Council. They both asserted that the interaction between mother and child during the
early years of the child’s life would have a crucial impact on its future mental health.
Second, mothering was not a straightforward task in which women could be trained.
Instead, a woman’s ability to mother was a feature of her psyche. As a result of these
propositions, the relationship between the mother and her child became imbued with
political significance (Rose, 1999). In order to ensure the health and well-being of the
population, it was necessary to identify and help those mothers who were likely to raise
the future delinquents and mentally ill members of society.
As part of their concern with the quality of mothering a woman can provide, Bowlby and
other social scientists promoted the view that unwed mothers were psychologically
disturbed (Lewis and Welshman, 2003). Bowlby, in particular, argued that illegitimate
children should be adopted into ‘normal’ family settings. Unless they were removed from
their mothers’ care, Bowlby maintained, illegitimate children were likely to grow up to
become unwed mothers and fathers (Bowlby, 1966). This view was dominant within the
social scientific literature in Britain at the time, but seems to have failed to impact on the
work of the London County Council. Within the Council’s work, it was psychological
claims regarding young women’s ‘immaturity’ which proved most influential.
In the late 1950s, against a backdrop of mounting public anxieties regarding the
promiscuity among young people, the London County Council’s interest in pregnant
adolescent girls became intensified. In 1959, Council officers decided to develop an
innovative scheme: the establishment of a Mother and Baby Home catering exclusively
for pregnant schoolgirls.4 St. Christopher’s Mother and Baby Home in Lambeth was
chosen for this purpose and re-opened in its specialised capacity in April 1961. The
Council described St. Christopher’s as a beacon of innovative practice, which became a
well-known centre attracting professional interest (Medical Officer of Health,
In contrast with the work of most Mother and Baby Homes, the work of this institution
was shaped by psychological knowledge. Rather than a woman’s character, it was now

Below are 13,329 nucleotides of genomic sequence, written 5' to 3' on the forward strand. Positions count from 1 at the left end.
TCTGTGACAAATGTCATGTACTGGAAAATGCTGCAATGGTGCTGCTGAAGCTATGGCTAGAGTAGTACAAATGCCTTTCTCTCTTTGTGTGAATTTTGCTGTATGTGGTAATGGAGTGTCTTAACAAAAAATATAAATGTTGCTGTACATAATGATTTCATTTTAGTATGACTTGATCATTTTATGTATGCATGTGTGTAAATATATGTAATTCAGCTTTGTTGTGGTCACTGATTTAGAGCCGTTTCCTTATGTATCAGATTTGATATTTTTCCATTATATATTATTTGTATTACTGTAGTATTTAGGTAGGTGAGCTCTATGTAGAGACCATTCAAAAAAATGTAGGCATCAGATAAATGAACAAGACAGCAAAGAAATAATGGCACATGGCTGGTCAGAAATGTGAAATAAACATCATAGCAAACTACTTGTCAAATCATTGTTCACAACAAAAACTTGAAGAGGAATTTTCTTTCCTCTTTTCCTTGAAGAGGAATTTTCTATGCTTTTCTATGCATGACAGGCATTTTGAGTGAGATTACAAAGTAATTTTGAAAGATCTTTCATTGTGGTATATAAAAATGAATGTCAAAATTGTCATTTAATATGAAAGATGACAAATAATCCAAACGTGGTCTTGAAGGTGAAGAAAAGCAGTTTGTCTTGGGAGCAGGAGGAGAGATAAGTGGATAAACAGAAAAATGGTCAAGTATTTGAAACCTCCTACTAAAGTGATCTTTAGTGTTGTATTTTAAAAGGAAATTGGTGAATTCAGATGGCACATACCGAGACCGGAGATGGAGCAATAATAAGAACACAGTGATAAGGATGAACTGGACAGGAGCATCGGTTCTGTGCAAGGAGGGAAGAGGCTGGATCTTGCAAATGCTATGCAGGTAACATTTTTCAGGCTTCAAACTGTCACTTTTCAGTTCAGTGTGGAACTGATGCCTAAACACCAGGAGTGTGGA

her ‘immaturity’ which was highlighted. Describing the need for this institution, the
Council’s Medical Officer asserted that ‘[f]or obvious reasons it is not desirable that
these children should be placed in Mother and Baby Homes with adult unmarried
mothers’ (County Medical Officer of Health, 1962: 63). This represented a break from
the practice found in most Mother and Baby Homes, in which young girls were
accommodated alongside older women. The Council subsequently appointed a
psychiatrist from the Tavistock clinic to become the institution’s Visiting Psychiatrist.
The report outlining the rational for this appointment asserted: ‘[m]any of the girls are so
young that they really require mothering and their separation from their parents under
these circumstances frequently results in a need for psychiatric help’ (Medical Officer of
Health, 31/12/1962:1). The pregnant young women were no longer characterised as
feckless individuals whose character should be reformed. Instead, they were described as
vulnerable children in need of psychiatric assistance. Evoking John Bowlby’s notion of
‘maternal deprivation’, the report proposed that the untimely separation from their
parents, results in psychological problems (Bowlby, 2005). These propositions rendered
these young women as problematic parents. How could they mother someone else when
they are themselves in need of mothering?6
It is precisely this view which was put forward by Sister Dora King, a moral welfare
worker who had links with St. Christopher’s. Speaking in a conference titled ‘Pregnancy
in Adolescence’ held in London in 1966, she proclaimed: ‘the very young mother cannot
cope for long with the care of her child, even with all the support we can give her. We
must recognise her needs in this, as well as the effect it will have on the baby’ (King,
1966). Within the moral-Christian discourse, the key concern was transforming women’s
subjectivity. The needy baby was a technology for transforming his or her mother into a
dutiful subject. In contrast, within the psychological discourse employed by King,